EPA - Office of Mobile Sources
          Technical Overview
April 1995

                          United States Environmental Protection Agency
          The 1990 Clean Air Act (Act) requires the Environmental Protection Agency (EPA) to
    issue regulations that would require gasoline to be "reformulated" so as to result in significant
    reductions in vehicle emissions of ozone-forming and toxic air pollutants. These regulations
    were subsequently developed through negotiations with industry, federal and state governments,
    and environmental and consumer groups, which resulted in cleaner burning gasoline that
    provides the same vehicle performance characteristics as conventional gasoline. This cleaner
    gasoline is called reformulated gasoline (RFG). RFG is required to be used in nine major
    metropolitan areas of the United States with the worst ozone air pollution problems.  In addition,
    several other areas with ozone levels exceeding the public health standard have voluntarily
    chosen to use RFG.
          Reformulated gasoline will have no adverse effects on vehicle performance or the
    durability of engine and fuel system components. In fact, the nation's major auto
    manufacturers support - even recommend - the use of RFG.

          There are hundreds of different formulations for making gasoline. And the ingredients
    used to make RFG are no different from ingredients used to make conventional gasoline. RFG
    and conventional gasoline differ only in the levels at which the ingredients are used, thereby
    reducing the use of ingredients that contribute to air pollution. Like other gasolines, however,
    RFG is formulated to burn in a manner that will suit the power requirements of the vehicles in
    which it is used. While vehicle  performance has always been considered when choosing a fuel
    formulation, emissions performance of fuel formulations had generally not been considered until
    the Clean Air Act mandated reductions in vehicle emissions. Now, with reformulated gasoline,
    emissions performance is considered along with the other requirements to produce high quality
    gasoline.  This means that in terms of RFG's affect on driveability, vehicle owners should notice
    little change in vehicle performance but harmful emissions will be reduced dramatically.

       In order to understand why RFG should provide the same performance characteristics but
better emissions properties when compared to conventional gasoline, it is important to note how
it differs and how it is the same as other gasolines:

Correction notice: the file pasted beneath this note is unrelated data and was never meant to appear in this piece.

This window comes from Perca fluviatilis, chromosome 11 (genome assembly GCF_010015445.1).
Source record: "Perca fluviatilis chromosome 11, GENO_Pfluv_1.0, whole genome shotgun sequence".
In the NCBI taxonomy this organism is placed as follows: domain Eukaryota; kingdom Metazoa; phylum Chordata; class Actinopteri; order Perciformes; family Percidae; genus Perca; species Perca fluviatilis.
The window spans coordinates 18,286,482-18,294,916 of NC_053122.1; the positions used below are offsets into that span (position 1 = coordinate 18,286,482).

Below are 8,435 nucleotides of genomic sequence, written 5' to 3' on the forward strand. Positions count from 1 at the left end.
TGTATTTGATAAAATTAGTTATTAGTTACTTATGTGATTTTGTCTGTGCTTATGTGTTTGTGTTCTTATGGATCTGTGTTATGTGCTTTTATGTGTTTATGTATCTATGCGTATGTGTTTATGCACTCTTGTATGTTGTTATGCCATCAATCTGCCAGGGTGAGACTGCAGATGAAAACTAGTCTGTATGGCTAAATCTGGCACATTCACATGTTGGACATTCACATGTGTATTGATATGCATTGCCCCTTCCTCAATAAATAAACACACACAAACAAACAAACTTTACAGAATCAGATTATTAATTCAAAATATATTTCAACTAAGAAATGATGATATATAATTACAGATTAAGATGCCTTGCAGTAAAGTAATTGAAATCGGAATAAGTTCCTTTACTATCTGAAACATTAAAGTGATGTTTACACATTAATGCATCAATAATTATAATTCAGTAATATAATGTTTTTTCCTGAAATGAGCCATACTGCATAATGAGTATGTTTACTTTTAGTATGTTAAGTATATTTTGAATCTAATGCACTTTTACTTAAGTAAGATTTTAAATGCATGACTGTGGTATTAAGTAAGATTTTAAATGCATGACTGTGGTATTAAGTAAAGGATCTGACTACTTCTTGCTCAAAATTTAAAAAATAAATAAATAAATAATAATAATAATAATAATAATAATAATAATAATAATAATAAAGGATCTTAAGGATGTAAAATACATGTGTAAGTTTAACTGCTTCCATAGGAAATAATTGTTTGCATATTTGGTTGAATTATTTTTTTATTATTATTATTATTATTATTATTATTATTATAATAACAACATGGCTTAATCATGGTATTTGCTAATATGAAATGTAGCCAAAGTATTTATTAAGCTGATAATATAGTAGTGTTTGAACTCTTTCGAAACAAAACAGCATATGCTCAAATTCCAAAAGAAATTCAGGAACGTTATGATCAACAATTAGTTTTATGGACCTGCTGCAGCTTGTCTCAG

o      RFG is different from some conventional gasolines in that:

       •      RFG has lower levels of certain compounds that contribute to air pollution.
       •      RFG will not evaporate as easily as conventional gasoline.
       •      RFG will contain "chemical oxygen" (oxygenates).

o      Gasoline is made up of different hydrocarbon compounds, including aromatics, olefins,
       and benzene, all of which contribute to ozone and toxic air pollution. The levels at which
       these components are present in RFG will be lower, resulting in fewer harmful emissions.
       Although, when compared with RFG, certain conventional gasolines have had the same
       levels of some of these components, few, if any, conventional gasolines have contained
       low levels of all of these components.

o      RFG will have a lower volatility during the summer months.  This means that it does not
       evaporate as easily as conventional gasoline. Reducing the ability of gasoline to
       evaporate reduces the amount of ozone-forming hydrocarbons released into the

o      Similar to many gasolines, RFG will contain "chemical oxygen" (oxygenates). The
       addition of oxygenates to gasoline is not a new practice.  Since the late 1970's,
       oxygenates have been added to fuels for purposes of octane enhancement.

o      The presence of oxygenates in RFG may result in a 1  to 2 percent reduction in gas
       mileage in some vehicles when compared to fuel in which oxygenates have not been
       used. However, gas mileage is affected - to a greater extent - by type of engine, driving
       habits, weather conditions, and vehicle maintenance.

o      If you travel outside an RFG area and have to fill up with conventional gasoline, your
       car's performance will not be affected by mixing the two types of gasoline.

       In summary, the reformulated gasoline program will result in consistently better gasoline
that burns more efficiently, has reduced evaporative tendencies, and contains fewer
impurities... for the benefit of human health and the environment.